They moved toward the manor and slipped silently up to a window. They quickly disarmed the security system and entered through a window. Red Robin pointed ahead, and Batwing saw three figures below them on the first floor.

One was a woman with bright red hair. The second was a timid man with glasses and a beard. The final figure wore a garish costume of black and gold. It was created to look like a series of rags bound together like a mismatched scarecrow’s costume. Still, the oddest feature of the costume was the wild mane of blond hair that rose from his head in a manic peak.

“Shockhead Peter, or should I say, Rich Daniels!” said Batwing as he jumped forward.

“Not quite,” said Red Robin. “Daniels is the bearded man. He’s also the victim of a cruel scheme.”

“Thank heavens!” the bearded writer cried. “They lured me here. Gray the lawyer said he’d back my play. When I got here he was wearing that costume, and my wife was with him!”

The woman scowled. “There is no crime against a couple having an affair!”

“Right, Mrs. Daniels,” said Red Robin. “There is a moral law, but in any case, you and your lover Gray are wanted for murder. You and Gray killed those poor people in such a way as to make it appear that your husband had snapped and was behind it. You tipped me off about Archer’s involvement and the refusal of the group to back the play so I would assume poor Daniels had a motive and was bringing Shockhead Peter to life to kill those who ‘killed’ his play. In truth, you wanted to frame him so the two of you could be together!”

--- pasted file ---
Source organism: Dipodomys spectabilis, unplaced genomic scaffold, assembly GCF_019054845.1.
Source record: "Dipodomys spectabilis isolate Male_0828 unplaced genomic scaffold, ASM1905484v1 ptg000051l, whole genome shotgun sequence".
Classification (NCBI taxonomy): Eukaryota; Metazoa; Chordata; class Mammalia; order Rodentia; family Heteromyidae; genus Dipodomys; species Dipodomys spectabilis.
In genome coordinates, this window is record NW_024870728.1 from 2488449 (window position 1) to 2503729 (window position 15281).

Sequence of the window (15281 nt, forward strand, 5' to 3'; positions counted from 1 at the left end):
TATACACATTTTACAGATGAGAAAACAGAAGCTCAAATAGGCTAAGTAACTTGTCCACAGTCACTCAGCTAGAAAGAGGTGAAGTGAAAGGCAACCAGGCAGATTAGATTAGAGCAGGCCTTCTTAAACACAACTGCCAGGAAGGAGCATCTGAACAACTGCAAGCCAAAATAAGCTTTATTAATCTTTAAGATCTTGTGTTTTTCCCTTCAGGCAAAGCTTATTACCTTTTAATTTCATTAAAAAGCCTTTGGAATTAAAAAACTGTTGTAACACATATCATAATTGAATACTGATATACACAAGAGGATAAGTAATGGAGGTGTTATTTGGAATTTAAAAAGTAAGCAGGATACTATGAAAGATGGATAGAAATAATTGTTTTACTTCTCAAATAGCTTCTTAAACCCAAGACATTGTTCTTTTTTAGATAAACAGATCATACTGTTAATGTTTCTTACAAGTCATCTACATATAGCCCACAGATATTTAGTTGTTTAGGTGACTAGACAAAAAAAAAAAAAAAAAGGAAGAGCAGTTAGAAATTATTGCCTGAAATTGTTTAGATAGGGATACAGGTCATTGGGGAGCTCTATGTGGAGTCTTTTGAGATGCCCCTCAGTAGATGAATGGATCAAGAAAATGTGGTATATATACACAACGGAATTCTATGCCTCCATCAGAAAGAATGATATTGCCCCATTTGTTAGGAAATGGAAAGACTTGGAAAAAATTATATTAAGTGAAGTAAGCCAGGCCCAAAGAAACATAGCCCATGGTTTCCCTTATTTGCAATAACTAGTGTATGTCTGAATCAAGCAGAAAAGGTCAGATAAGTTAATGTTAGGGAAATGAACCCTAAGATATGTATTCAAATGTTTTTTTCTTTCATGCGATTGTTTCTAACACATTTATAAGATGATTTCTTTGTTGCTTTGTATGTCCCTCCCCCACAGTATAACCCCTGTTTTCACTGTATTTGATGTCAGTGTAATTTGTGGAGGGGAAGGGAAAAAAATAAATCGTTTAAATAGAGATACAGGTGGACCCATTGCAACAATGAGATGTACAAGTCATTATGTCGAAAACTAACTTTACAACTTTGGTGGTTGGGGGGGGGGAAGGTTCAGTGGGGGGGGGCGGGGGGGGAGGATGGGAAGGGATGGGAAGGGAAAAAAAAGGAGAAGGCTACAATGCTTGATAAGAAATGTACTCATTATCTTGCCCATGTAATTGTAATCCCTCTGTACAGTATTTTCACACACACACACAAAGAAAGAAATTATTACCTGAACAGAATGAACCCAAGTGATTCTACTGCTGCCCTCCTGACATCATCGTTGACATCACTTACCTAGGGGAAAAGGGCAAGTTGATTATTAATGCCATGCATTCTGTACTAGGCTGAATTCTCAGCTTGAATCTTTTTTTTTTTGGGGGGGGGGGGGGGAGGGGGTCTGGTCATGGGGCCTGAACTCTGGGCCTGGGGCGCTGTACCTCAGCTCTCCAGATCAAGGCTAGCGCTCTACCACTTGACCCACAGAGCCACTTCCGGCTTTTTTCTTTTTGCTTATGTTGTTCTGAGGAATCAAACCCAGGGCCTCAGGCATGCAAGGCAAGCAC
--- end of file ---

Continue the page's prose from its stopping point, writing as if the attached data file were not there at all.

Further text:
“I’m a Catholic. I would never have granted Delia a divorce!” said a frightened Rich Daniels.

“You have no proof I’ve done nothing more than dress in this costume and summon Mr. Daniels,” said Barry Gray. “Delia and I wanted to frighten him into granting a divorce. That’s what the costume is for. We figured he might give in after seeing it. He is a bit nervous and high-strung, like most writers!”

Red Robin shook his head. “It won’t work. When you told me about the play and tried to make me think the victims were being killed because they would not back the play, you slipped up and said Rogers had lost his thumbs. We kept that bit of detail to ourselves. The police agreed not to release that fact to anyone. You knew he had lost his thumbs, because you sliced them off as Shockhead Peter. You lured Daniels here to incriminate him more. You wanted to give him the drugs I see on that table. Perhaps you planned to dress him in your costume and leave him where the cops would find him.”

Gray cursed and pulled out a gun, even as Batwing kicked it out of his grasp, and Red Robin connected with a right hook that knocked him flat.

“Mr. Daniels, I’m sorry about this,” said Red Robin. “Your wife and her lover will pay for their crimes. That does nothing to soften your own pain, but it is justice.”

Rich Daniels nodded sadly as the hero summoned the police. “Yes, I suppose it is, at that,” he said.

With those words, another odd scene from Gotham City’s nocturnal life came to a close.

The End

Return to chapter list